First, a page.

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How I Spent My Summer Vacation

Okay, technically I didn’t have a vacation. But, some might argue, mine is a vacation lifestyle, what with the working at home and choosing my own hours and not making any money. However, as this was my first complete summer in Seattle,  the vacation mindset fit like a baggy pair of shorts, with room to breathe, eat hearty, and enjoy the breeze.

When I first told friends in Virginia that I was moving to Seattle, everyone remarked on the weather, noting the city’s famous rain. Most spoke with a touch of sympathy, as if I were being sentenced to a soggy fate. At the time, Seattle was undergoing a monsoonish December. The outlook appeared dim.But I was confident that the sun also rose in Seattle. I dismissed my friends’ concerns and waved goodbye to the East Coast with nary a backward glance. It was drizzling when we arrived here. And, to be honest, the first three or four months were about as balmy as a meat locker. Accustomed as I was to the blistering pace of spring in Virginia and the searing temperatures of the long hot summers there, I found my faith tested by the way the chill lingered in Seattle. Locals kept telling me, “Oh, you’ll see. It gets hot here.” And I would mutter, Yeah? When?One neighbor tried to explain it by assuring me that summer doesn’t really begin in Seattle until after July 4. So, when the daytime highs were still in the 60s in June, I gritted my teeth and kept my sweater handy.

But then, just when I was beginning to think of giving away my shorts, the rains stopped, the sun came out, and the slow bake began. It wasn’t until about a month into it that I  noticed that it wasn’t just the lack of humidity that was different. It was the complete lack of any kind of rain or dew. They don’t talk about the dew point out here. There’s no point, so to speak.The gardens here don’t seem to mind. And, as a maniacal gardener, I have been totally seduced by the city’s marvelous array of plants, but surprised by the shortage of some staple features of summers in rural Virginia. I miss the fireflies, the spring peepers, the butterflies and bluebirds, the hummingbirds who patrolled my garden with dazzling frequency. Heck, I even kind of miss the cicadas. Still, such creatures are less likely to frequent urban landscapes on either coast.However, for me, the most dramatic difference between summer in Virginia and summer in Seattle is the lack of thunderstorms.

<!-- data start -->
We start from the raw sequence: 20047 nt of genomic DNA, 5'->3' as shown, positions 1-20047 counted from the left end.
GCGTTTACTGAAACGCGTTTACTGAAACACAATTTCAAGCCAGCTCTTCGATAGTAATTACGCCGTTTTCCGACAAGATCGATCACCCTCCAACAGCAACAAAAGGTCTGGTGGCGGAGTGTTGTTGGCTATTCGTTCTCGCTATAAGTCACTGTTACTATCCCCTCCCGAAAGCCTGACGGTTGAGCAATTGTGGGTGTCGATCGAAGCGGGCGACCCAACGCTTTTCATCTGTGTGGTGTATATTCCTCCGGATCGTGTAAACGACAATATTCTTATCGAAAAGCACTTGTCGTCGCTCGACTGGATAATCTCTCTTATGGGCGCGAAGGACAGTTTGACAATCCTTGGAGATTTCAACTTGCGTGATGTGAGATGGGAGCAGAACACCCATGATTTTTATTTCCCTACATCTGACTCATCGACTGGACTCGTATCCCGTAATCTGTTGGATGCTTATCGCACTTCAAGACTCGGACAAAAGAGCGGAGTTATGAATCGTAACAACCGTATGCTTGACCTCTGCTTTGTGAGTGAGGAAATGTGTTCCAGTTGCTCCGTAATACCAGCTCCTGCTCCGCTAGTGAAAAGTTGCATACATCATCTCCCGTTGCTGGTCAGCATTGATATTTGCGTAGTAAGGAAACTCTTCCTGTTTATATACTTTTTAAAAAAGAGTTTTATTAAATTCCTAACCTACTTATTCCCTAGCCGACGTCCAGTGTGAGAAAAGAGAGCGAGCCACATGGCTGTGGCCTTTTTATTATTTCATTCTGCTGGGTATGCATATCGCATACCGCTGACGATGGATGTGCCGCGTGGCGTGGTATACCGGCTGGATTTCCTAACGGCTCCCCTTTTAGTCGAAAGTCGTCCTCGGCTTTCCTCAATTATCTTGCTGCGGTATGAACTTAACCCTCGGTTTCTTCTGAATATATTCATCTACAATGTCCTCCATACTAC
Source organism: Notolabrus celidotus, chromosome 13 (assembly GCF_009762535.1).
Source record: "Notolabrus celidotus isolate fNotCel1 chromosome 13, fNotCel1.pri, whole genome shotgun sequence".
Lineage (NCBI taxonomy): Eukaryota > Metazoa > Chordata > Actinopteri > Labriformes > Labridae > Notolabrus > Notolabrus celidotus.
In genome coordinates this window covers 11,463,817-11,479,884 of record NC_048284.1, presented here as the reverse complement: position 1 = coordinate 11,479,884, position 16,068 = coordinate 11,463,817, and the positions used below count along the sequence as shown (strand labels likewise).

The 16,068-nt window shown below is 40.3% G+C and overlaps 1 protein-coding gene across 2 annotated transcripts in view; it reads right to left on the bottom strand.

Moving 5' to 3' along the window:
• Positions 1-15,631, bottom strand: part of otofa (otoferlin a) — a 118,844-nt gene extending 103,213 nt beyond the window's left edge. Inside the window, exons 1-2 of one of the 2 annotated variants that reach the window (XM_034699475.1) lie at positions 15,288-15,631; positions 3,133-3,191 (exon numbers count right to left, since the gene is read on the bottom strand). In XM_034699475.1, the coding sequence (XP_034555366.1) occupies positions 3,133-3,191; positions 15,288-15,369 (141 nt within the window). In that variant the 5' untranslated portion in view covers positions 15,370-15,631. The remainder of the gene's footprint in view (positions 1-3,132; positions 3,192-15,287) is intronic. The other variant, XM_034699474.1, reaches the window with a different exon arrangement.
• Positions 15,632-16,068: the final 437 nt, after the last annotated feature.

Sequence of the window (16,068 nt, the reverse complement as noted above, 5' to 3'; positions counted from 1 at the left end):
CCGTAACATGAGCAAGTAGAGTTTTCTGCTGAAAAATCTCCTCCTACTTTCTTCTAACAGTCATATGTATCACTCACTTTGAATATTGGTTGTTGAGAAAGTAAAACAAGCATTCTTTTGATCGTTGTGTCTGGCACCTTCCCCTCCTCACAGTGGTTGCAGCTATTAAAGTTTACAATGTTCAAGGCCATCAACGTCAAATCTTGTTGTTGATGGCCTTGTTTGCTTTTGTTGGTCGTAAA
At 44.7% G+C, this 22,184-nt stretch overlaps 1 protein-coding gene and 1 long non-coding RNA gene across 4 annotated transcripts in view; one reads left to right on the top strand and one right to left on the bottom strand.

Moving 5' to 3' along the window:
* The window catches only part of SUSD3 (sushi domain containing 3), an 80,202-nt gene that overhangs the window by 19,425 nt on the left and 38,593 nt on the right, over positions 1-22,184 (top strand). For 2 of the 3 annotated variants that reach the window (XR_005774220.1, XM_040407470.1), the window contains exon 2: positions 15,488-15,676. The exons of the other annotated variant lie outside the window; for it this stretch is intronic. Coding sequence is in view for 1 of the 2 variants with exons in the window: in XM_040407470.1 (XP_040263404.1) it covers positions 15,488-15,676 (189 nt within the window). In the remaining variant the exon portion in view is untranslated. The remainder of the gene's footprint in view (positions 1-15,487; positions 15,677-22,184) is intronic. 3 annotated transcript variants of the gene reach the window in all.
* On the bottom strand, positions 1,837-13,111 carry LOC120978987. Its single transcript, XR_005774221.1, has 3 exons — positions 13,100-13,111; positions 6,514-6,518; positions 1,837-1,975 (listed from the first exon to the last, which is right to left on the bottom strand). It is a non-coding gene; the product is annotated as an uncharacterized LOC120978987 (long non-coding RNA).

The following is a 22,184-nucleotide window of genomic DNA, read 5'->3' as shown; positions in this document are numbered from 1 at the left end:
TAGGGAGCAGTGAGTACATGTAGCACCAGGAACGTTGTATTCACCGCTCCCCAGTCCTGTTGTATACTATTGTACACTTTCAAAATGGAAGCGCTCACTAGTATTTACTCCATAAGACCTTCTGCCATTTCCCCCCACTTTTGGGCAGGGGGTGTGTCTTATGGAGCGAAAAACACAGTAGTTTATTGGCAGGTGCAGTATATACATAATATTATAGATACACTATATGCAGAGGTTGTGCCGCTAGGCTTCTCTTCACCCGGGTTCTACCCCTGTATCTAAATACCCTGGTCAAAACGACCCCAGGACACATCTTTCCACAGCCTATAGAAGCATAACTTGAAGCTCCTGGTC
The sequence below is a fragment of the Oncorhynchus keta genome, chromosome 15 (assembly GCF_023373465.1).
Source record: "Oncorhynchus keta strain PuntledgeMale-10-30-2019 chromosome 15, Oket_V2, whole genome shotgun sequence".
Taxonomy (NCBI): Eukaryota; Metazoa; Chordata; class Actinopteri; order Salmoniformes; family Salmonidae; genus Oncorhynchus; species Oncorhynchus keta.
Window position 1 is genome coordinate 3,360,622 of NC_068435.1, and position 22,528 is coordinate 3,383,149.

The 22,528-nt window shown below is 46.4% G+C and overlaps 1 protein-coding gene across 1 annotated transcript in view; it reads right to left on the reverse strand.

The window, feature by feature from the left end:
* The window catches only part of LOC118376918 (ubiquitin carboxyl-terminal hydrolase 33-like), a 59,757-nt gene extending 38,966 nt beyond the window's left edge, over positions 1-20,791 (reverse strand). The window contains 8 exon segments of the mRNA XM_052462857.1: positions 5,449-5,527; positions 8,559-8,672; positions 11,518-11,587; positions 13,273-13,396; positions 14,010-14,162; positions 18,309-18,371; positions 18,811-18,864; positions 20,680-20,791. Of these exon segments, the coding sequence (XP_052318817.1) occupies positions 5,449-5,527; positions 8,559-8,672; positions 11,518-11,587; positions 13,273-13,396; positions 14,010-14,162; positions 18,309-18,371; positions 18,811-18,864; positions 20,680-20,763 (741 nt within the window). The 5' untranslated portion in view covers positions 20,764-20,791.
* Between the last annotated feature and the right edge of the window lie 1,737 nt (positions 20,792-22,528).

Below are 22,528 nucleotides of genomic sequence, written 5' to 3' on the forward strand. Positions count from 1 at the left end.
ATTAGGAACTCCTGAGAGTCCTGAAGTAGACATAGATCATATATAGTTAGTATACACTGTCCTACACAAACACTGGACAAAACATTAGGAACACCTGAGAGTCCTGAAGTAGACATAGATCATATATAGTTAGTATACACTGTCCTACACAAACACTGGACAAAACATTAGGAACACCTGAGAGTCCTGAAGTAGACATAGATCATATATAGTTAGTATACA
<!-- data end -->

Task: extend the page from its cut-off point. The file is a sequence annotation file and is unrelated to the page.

It seems odd, in a way, because Seattle, in itself, is such a dramatic place, with its breathtaking mountain views in every direction and the stunning seascapes at every turn. But, for all its sensational scenery, it’s amazingly quiet. I mean, there is the ordinary roar of traffic and the bustle of daily life, the purr of espresso machines and the patter of thousands of joggers. But, despite all this hum of energy, the only time the sky explodes is during the Fourth of July celebrations. Whereas in Virginia, heart-stopping thunderstorms are common in the months of June, July and August. True, they can be scary, deafening, and sometimes deadly. But damn! They pull the plug on your complacency and remind you that there’s a greater power out there. And when they knock the electricity out, they humble you and force you to examine your own dependencies. Or invest in a generator.

Anyway. That’s how I spent my summer vacation. Drinking coffee, eating Top Pot doughnuts, and waiting to hear that distant rumble of thunder. To sense that sudden lift in the breeze and drop in the temperature. To feel the thrill of that drum roll on the roof that signals the storm’s arrival.I’m no longer expecting it to happen here. But, after this long, sunny, dry summer, I’m beginning to understand that around here the end won’t come with a bang. I expect it will be more of a long, cold drizzle. And I’ll be the one whimpering. Thank God for those doughnuts.

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